Microsoft unlikely to appeal decision

Microsoft Corp. does not expect to appeal a ruling handed down Friday by a U.S. judge in its antitrust case, according to the company's top executive.

"At this point, we are still reviewing what has come out in today's ruling," said Bill Gates, chairman and chief software architect at Microsoft, during a news conference. "At this point, we are not seeing anything would be cause for appeal, but we need to make a full assessment."

U.S. District Court Judge Colleen Kollar-Kotelly issued her opinion earlier in the day, approving most of the provisions of a settlement deal between Microsoft Corp. and the U.S. Department of Justice (DOJ). She turned down tougher penalties sought by nine states that had rejected the terms of the settlement.

California, Connecticut, Florida, Iowa, Kansas, Massachusetts, Minnesota, Utah, West Virginia, and the District of Columbia fought the settlement.

Under Kollar-Kotelly's ruling, Microsoft must create uniform licensing terms for computer makers that choose to install Windows on their PCs. The computer makers will also be allowed to remove icons for Microsoft software from the systems they ship. Microsoft also cannot use its influence to impede rivals from promoting their own software on PCs. Microsoft additionally will need to provide more details on its software interfaces to application developers.

"It's good compromise, a good settlement," Gates said. "These are requirements that we will be able to adhere to."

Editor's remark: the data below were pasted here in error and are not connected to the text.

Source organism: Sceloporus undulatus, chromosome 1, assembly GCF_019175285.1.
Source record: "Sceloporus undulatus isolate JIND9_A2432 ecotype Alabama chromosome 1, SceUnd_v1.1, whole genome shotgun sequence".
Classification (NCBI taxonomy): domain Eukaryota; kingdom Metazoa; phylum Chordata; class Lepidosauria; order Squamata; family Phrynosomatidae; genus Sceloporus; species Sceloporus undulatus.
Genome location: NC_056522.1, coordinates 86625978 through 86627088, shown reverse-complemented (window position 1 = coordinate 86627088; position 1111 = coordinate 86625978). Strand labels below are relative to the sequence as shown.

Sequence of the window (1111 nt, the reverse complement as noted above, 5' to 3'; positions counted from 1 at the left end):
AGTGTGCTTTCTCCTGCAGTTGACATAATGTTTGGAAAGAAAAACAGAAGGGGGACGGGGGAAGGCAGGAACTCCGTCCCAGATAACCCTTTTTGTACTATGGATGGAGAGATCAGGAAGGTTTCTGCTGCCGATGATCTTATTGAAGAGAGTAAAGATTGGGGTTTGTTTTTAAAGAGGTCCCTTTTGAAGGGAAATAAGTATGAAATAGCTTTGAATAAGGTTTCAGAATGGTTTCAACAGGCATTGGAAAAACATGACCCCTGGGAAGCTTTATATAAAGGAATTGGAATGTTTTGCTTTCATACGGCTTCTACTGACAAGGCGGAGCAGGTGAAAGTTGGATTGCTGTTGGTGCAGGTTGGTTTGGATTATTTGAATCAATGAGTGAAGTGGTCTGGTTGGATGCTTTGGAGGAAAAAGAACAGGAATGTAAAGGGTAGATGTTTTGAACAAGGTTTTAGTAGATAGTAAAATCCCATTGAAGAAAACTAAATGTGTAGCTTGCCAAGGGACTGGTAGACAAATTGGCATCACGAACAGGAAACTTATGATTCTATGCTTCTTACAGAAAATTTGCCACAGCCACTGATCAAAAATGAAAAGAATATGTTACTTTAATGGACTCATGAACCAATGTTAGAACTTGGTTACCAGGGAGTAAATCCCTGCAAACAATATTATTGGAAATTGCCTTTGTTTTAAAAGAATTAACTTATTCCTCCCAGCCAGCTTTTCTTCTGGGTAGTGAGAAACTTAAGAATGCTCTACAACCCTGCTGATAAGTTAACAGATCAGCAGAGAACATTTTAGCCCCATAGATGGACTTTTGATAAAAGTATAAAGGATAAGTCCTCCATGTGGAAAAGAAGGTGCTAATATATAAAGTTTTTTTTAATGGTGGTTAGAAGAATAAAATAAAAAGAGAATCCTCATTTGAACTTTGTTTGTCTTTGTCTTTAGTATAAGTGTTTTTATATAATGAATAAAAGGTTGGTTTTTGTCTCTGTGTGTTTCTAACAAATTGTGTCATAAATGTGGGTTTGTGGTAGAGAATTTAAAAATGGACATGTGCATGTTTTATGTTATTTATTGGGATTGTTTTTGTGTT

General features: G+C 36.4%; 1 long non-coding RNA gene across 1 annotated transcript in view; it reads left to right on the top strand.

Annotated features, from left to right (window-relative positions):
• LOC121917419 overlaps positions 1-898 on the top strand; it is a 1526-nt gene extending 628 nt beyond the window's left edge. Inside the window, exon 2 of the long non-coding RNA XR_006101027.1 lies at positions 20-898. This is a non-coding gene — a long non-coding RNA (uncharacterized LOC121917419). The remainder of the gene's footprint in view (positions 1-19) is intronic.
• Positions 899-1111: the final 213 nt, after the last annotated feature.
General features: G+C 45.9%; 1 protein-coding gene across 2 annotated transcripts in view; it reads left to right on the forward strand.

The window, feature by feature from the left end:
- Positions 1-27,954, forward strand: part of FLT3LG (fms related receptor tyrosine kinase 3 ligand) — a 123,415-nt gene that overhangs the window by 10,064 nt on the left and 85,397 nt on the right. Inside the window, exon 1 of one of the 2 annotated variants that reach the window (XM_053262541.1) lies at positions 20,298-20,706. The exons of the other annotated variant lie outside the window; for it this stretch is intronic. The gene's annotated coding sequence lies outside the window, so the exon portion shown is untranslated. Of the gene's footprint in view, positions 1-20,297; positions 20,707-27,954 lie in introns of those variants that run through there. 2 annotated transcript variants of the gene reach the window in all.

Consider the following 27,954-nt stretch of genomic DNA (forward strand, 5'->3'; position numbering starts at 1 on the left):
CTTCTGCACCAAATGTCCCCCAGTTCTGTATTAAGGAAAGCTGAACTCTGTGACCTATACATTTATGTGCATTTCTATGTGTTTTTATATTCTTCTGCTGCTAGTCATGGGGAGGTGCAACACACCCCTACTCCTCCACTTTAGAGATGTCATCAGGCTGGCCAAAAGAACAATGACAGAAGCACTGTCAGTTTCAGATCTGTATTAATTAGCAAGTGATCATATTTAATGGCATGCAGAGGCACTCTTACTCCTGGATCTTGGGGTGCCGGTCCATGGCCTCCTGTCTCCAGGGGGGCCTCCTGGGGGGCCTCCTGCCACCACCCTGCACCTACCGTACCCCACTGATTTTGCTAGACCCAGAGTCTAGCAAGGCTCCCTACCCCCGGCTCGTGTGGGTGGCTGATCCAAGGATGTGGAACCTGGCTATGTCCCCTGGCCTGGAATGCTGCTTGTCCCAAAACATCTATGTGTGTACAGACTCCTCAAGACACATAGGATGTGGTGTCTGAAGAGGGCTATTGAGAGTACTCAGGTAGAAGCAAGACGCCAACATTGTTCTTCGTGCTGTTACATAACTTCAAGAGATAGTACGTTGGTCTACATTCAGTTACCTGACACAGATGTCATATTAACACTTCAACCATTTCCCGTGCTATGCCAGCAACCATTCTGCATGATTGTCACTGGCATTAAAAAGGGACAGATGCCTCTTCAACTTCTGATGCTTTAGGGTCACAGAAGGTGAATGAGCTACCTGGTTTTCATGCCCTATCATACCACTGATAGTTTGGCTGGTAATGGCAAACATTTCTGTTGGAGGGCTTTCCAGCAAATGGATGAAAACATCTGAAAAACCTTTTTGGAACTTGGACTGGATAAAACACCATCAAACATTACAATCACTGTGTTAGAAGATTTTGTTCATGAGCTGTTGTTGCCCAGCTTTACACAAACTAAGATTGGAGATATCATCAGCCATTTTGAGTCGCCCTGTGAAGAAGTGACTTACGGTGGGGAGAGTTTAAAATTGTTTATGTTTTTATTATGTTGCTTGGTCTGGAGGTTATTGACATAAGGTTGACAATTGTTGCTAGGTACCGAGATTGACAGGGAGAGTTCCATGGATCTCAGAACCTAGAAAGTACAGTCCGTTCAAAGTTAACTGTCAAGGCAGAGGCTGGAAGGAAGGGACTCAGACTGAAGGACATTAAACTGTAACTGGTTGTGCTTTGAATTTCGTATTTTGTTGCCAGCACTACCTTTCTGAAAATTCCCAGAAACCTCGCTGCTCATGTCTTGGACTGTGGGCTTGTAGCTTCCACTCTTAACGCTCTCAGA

Microsoft was already convicted as a monopolist in an earlier decision and has since made moves to open up its business practices. The company has altered some of its distribution methods and licensing schemes to meet the terms of its settlement agreement with the DOJ.

"We made it simpler for computer manufacturers to replace Microsoft software with programs of their choice on the desktop," Gates said. "We made our licenses more uniform."

In addition, the company has appointed an internal compliance officer to monitor Microsoft and its employees.

"I want to be clear that we have heard both those who have supported us and those who have criticized us," said Steve Ballmer, chief executive officer at Microsoft, during the news conference. "Compliance is both a corporate commitment and a personal responsibility for all our employees."

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Ashlee Vance

PC World

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